Jan. 31 (EIRNS)According to Indian intelligence estimates, U.S. and NATO troops are preparing to take significant action against the Pakistan-based al-Qaeda Central (AQC) and the Taliban in 2008 and beyond. Although the plans go back to early 2007, when U.S. Vice President Dick Cheney visited Pakistan and apparently discussed the formation of a U.S.-Pakistani special-forces unit that would target AQC and its leadership in Pakistan, recent events in the Pushtun-dominated North West Frontier Province (NWFP), may have expedited the U.S.-NATO timetable. Indian intelligence points out that the United States had worked out a tentative deal with former Prime Minister Benazir Bhutto, who was assassinated on Dec. 27, that would have allowed U.S.-NATO forces to openly operate and target AQC and the Taliban in the autonomous border regions of Pakistan.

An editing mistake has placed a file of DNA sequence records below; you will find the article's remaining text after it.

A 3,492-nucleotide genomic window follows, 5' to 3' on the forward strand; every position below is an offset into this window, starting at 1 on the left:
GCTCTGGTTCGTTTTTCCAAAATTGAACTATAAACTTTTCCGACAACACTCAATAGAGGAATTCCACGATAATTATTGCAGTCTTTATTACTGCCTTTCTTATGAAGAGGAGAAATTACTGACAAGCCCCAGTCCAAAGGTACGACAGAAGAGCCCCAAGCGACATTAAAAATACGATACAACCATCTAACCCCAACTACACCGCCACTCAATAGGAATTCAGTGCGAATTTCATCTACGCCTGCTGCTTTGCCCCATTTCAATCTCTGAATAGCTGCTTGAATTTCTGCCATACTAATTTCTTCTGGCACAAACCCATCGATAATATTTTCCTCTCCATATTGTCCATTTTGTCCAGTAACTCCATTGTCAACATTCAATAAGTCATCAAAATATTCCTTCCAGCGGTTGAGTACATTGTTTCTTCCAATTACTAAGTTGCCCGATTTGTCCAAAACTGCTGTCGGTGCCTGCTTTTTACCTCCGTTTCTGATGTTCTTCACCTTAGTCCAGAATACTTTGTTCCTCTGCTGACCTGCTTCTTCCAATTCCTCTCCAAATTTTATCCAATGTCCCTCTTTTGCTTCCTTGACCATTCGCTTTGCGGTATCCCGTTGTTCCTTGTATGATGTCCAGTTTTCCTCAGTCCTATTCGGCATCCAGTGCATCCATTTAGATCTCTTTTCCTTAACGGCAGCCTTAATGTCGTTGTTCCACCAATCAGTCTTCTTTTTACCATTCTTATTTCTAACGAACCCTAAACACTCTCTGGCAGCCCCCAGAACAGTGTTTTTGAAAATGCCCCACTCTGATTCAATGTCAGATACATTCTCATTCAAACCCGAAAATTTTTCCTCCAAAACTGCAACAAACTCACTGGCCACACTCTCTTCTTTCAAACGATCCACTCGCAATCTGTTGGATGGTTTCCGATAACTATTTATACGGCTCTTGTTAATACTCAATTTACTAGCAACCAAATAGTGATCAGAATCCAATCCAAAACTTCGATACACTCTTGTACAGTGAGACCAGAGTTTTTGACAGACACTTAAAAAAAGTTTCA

The decision to invade Pakistan by foreign troops is fraught with danger, especially the threat that the militants would pose to Islamabad following an invasion. It is acknowledged that the militants have a wide presence east of the Indus River, in the Pakistani provinces of Punjab and Sindh. Open military activities by foreign troops inside Pakistan could trigger a massive response by the militants throughout Pakistan, precipitating a civil war-like situation.
In a recent interview with a senior Pakistani journalist, closely associated with the Pakistani Army, an Afghan Taliban commander pointed out that since Pakistani tribal militants in the border region had started fighting Pakistan's Armed Forces, the Afghani Taliban had cut all ties with them. The commander said that the Taliban had a clear policy of refusing to fight any other Muslim country, especially Pakistan or its Army.
U.S. Links Nuclear Deal with India to WTO Concessions